As the Google self-driving car pulled out into a busy intersection, the steering wheel turned by itself. It was an unnerving sight, though the Google engineers riding inside were quite blasé: after 2.4 million kilometres, these vehicles have been in very few accidents. The guidance system is very cautious, says the engineer in the driver’s seat, hands folded in his lap.

Many urban experts believe the future of autonomous cars is in fleet deployment, not private ownership. At the University of Texas at Austin, Kara Kockelman, a professor of transportation engineering, found that a single shared autonomous vehicle could typically replace an average of ten privately owned ones. At night, when there was less demand, they could drive to a designated storage area that’s close to where the next trip will likely originate. The upshot, Kockelman figures, is that if you were to shift the entire city over, it would need a staggering 87.5 per cent less parking than it does today.

That community would also likely have a dramatically lower environmental footprint, not only because you’d get rid of the ‘circling’ that plagues urban traffic but because high-tech cars would be new – and, given that they’ll probably emerge en masse about ten years from now, electric. A quantitative traffic analysis published in Nature Climate Change in July 2015, co-authored by Berkeley Lab scientist Jeffrey Greenblatt, deduced that emissions would be 90 per cent lower if cars were autonomous, electric and shared.

This road has some speed bumps ahead. Most projections assume that ride-sharing firms will be the ones to deploy self-driving cars on a large scale. But what if they’re all privately owned? If you can read, watch TV, work and email while your car drives itself, the sting goes out of commuting.

That could prompt commutes of previously unfathomable lengths. Or we might find people deciding they never need to park because cars can circle on their own. Cruising could morph into a Monty Pythonesque parody of modern life: a street clogged with traffic, but all the cars are empty.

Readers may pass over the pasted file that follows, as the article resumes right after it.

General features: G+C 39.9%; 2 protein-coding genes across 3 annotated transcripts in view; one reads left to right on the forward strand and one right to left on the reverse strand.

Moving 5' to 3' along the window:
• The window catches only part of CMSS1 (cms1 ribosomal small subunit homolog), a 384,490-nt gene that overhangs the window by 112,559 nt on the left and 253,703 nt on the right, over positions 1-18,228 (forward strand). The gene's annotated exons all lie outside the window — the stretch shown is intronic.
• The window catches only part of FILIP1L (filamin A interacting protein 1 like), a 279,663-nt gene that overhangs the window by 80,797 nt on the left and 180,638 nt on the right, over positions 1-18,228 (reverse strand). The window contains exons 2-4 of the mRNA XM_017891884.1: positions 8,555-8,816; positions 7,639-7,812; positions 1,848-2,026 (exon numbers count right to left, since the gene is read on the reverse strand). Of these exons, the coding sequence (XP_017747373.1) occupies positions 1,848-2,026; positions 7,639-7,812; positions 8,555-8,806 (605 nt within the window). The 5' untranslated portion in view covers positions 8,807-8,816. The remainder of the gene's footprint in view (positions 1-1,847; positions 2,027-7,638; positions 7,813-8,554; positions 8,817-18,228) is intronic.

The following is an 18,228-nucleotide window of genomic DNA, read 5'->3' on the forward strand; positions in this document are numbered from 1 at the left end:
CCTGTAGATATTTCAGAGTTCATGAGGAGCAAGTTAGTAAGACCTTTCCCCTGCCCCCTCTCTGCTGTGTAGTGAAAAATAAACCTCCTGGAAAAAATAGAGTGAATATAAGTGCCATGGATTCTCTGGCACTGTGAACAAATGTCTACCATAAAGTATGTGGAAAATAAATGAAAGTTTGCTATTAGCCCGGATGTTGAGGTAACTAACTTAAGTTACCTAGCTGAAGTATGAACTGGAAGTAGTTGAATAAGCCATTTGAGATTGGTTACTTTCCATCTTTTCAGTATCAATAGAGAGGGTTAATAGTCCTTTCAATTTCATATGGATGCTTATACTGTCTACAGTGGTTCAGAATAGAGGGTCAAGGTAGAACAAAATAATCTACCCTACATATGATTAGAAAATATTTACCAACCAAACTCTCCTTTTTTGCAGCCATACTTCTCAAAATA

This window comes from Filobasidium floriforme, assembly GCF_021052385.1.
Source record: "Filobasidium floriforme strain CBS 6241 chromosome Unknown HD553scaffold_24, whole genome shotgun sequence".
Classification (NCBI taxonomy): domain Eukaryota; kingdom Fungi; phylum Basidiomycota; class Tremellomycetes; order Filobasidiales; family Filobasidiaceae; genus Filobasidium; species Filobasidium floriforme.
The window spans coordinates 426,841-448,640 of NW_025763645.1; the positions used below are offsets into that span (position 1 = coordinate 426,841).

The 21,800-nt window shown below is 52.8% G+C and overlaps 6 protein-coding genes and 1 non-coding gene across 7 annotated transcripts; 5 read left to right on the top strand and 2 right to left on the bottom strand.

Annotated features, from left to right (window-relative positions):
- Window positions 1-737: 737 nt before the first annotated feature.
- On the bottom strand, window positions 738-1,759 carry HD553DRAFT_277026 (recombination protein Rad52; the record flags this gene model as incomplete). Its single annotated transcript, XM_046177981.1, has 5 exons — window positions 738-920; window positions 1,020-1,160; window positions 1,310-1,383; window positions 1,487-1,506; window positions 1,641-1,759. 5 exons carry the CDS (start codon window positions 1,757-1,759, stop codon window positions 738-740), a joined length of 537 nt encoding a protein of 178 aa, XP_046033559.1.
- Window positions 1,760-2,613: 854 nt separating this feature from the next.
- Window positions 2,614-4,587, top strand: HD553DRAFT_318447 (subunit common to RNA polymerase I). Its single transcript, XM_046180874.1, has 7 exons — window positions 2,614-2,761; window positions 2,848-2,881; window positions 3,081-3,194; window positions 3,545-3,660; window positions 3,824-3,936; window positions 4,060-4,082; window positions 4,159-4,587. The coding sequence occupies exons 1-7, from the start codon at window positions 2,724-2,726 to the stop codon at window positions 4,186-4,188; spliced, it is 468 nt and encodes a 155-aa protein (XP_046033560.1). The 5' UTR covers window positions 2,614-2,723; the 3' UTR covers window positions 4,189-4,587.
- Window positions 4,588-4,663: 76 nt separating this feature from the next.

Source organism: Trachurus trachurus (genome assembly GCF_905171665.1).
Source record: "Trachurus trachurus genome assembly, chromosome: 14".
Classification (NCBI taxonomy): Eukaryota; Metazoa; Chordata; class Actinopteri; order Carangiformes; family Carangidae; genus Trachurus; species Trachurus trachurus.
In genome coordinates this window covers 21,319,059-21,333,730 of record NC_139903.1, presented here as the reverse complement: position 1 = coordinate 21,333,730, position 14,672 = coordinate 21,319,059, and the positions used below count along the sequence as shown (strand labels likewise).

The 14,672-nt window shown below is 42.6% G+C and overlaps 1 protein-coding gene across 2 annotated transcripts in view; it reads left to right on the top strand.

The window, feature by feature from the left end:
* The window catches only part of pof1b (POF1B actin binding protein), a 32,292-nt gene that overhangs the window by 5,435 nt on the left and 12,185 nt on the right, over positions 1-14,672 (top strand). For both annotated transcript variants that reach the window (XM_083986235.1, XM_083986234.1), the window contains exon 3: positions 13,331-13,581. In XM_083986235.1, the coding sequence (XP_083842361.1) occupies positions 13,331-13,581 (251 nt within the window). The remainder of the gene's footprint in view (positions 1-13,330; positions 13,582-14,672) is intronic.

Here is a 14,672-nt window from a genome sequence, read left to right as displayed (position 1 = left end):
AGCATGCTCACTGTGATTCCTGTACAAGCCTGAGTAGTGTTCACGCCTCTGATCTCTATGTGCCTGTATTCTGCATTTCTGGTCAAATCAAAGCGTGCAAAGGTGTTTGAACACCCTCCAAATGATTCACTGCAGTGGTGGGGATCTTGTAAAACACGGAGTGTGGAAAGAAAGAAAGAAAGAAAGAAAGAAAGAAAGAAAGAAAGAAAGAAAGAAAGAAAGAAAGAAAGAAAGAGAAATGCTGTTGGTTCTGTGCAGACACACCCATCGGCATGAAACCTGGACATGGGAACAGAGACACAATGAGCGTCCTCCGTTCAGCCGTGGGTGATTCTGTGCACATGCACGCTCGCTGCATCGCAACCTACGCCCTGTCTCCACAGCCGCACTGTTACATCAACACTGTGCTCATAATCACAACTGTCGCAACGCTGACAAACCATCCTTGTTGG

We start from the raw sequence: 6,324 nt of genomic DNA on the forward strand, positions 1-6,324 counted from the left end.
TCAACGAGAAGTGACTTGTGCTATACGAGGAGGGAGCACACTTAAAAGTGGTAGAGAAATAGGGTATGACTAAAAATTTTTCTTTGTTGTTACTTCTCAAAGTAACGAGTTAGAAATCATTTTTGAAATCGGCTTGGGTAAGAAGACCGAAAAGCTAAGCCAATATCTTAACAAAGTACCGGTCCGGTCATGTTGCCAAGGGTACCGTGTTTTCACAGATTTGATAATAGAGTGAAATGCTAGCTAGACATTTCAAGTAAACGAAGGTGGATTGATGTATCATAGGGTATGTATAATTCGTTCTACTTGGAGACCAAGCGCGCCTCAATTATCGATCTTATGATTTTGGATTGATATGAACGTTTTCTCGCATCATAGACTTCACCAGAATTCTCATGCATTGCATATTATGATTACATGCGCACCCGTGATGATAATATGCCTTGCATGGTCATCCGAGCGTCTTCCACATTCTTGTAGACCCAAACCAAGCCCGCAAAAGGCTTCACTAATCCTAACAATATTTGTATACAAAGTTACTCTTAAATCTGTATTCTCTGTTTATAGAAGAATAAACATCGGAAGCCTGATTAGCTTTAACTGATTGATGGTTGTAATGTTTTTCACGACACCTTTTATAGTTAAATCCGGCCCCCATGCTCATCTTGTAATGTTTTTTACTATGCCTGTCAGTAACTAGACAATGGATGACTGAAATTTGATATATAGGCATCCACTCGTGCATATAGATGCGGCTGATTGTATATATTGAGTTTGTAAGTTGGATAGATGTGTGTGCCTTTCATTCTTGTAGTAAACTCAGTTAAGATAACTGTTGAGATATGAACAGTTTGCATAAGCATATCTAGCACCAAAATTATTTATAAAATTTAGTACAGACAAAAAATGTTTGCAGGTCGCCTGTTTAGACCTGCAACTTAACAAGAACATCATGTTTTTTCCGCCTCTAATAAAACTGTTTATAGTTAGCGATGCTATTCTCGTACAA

Opinions are divided about how serious these negative impacts could be. Many suspect Marchetti’s wall will remain in place. “Most people are not going to sit in a car for hours a day,” says Greenblatt. Others agree, noting that the generational reluctance to own a personal car isn’t likely to fade.

San Francisco could be giving us a preview of what a lower-parking future would look like. The city’s parklet programme, founded in 2010, invites owners of homes and businesses to apply to install a green space in the parking lane in front of their properties. The plan has since been emulated in locations such as London, with a similar project currently under development in Toronto.

In San Francisco’s Mission District, for example, two kerbside spots were completely overhauled. Built out of huge, curved pieces of wood, one looks like a ship beached on the side of the road. In the other, thick desert vegetation – some clipped to resemble a triceratops – spills out in front of a private residence.

There are now more than 50 parklets throughout San Francisco. These strips provide a vision of how a city could evolve: imagine if 90 per cent of all kerbside parking spots were turned into strips of public parks, filled with greenery, urban gardening and people relaxing. With fewer cars circling the streets, the future of urban living could be oddly peaceful.